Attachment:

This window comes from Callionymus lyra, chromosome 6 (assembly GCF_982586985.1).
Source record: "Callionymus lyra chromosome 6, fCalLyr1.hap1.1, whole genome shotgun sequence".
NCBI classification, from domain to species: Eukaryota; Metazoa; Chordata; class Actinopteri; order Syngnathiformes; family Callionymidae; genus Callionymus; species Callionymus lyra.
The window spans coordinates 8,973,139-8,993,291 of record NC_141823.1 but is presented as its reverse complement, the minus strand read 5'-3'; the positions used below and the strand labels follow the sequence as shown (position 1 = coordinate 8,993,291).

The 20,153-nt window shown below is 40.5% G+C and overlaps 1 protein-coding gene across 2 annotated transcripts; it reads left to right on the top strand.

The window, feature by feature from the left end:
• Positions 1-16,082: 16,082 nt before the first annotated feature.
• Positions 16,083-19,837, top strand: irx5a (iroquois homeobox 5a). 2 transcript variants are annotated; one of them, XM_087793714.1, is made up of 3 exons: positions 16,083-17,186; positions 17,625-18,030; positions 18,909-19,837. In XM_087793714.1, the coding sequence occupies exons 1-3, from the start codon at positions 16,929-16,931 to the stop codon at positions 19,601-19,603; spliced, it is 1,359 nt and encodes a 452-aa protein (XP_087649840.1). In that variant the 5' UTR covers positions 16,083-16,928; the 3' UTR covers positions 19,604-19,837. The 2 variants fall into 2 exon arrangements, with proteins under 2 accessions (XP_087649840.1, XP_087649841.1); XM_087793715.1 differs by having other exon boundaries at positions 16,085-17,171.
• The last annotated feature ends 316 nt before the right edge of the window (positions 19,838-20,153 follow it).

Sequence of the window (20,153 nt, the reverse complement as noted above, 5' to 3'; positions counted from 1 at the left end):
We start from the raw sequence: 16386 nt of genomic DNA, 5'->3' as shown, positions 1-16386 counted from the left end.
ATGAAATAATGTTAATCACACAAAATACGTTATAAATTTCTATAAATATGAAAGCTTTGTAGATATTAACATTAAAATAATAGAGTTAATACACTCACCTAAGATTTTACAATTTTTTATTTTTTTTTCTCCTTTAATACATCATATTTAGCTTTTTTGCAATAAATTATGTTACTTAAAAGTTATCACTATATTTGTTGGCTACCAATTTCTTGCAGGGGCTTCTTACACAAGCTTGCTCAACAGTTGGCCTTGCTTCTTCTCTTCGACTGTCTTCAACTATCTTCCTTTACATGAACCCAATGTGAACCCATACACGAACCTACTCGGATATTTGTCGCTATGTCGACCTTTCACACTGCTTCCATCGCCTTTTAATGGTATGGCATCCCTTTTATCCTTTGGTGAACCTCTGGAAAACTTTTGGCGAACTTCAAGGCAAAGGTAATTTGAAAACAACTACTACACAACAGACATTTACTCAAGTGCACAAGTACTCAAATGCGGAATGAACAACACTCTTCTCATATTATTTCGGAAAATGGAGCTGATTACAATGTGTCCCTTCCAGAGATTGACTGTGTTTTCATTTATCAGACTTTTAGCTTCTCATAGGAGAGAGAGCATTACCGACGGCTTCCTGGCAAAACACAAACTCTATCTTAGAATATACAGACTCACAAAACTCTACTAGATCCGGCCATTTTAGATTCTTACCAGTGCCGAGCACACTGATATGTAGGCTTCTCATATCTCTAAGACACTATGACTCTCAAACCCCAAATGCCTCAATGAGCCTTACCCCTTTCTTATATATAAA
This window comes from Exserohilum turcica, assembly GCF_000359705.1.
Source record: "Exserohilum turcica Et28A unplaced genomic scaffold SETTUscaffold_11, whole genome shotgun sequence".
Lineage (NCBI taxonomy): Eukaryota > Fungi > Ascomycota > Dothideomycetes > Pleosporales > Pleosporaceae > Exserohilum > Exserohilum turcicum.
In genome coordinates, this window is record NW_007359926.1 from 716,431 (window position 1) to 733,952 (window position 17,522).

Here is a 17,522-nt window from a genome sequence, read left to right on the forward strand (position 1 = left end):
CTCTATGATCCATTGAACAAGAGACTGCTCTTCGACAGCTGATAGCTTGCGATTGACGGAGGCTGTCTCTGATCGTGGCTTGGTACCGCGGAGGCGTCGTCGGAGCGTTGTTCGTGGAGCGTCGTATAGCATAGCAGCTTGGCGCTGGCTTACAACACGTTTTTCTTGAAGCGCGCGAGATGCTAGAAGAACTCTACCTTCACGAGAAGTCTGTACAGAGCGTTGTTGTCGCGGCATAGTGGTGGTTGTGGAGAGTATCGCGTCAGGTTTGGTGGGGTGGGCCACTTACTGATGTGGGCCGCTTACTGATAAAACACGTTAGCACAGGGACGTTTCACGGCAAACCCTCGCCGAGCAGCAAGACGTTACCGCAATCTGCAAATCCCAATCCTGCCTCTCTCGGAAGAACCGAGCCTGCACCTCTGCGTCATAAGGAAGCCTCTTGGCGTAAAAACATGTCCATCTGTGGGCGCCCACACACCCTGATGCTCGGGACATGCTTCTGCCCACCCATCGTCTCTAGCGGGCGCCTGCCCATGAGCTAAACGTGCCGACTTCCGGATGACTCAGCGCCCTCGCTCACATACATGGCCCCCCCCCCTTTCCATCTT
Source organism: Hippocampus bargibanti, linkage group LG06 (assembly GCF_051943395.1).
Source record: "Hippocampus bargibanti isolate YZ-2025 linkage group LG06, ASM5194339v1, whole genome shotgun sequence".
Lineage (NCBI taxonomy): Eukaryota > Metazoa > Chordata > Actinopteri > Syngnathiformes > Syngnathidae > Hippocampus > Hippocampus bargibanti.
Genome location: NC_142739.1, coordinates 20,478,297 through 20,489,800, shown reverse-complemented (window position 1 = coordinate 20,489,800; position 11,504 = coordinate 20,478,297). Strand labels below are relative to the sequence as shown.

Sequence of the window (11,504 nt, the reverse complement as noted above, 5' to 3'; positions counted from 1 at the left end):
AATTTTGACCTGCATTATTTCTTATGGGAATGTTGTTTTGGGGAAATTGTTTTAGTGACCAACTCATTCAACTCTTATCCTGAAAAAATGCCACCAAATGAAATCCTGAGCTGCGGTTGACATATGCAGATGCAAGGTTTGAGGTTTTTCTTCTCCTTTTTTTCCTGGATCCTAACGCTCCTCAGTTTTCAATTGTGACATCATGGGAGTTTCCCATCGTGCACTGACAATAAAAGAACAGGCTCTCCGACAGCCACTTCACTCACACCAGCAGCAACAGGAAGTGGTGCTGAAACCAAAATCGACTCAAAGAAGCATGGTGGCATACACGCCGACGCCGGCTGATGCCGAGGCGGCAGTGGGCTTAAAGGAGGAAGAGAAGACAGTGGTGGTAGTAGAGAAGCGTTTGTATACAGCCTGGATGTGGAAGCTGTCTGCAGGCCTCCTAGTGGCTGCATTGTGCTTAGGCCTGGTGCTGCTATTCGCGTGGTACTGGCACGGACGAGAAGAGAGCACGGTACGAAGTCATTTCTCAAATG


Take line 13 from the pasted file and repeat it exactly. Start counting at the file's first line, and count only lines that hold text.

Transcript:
This window comes from Exserohilum turcica, assembly GCF_000359705.1.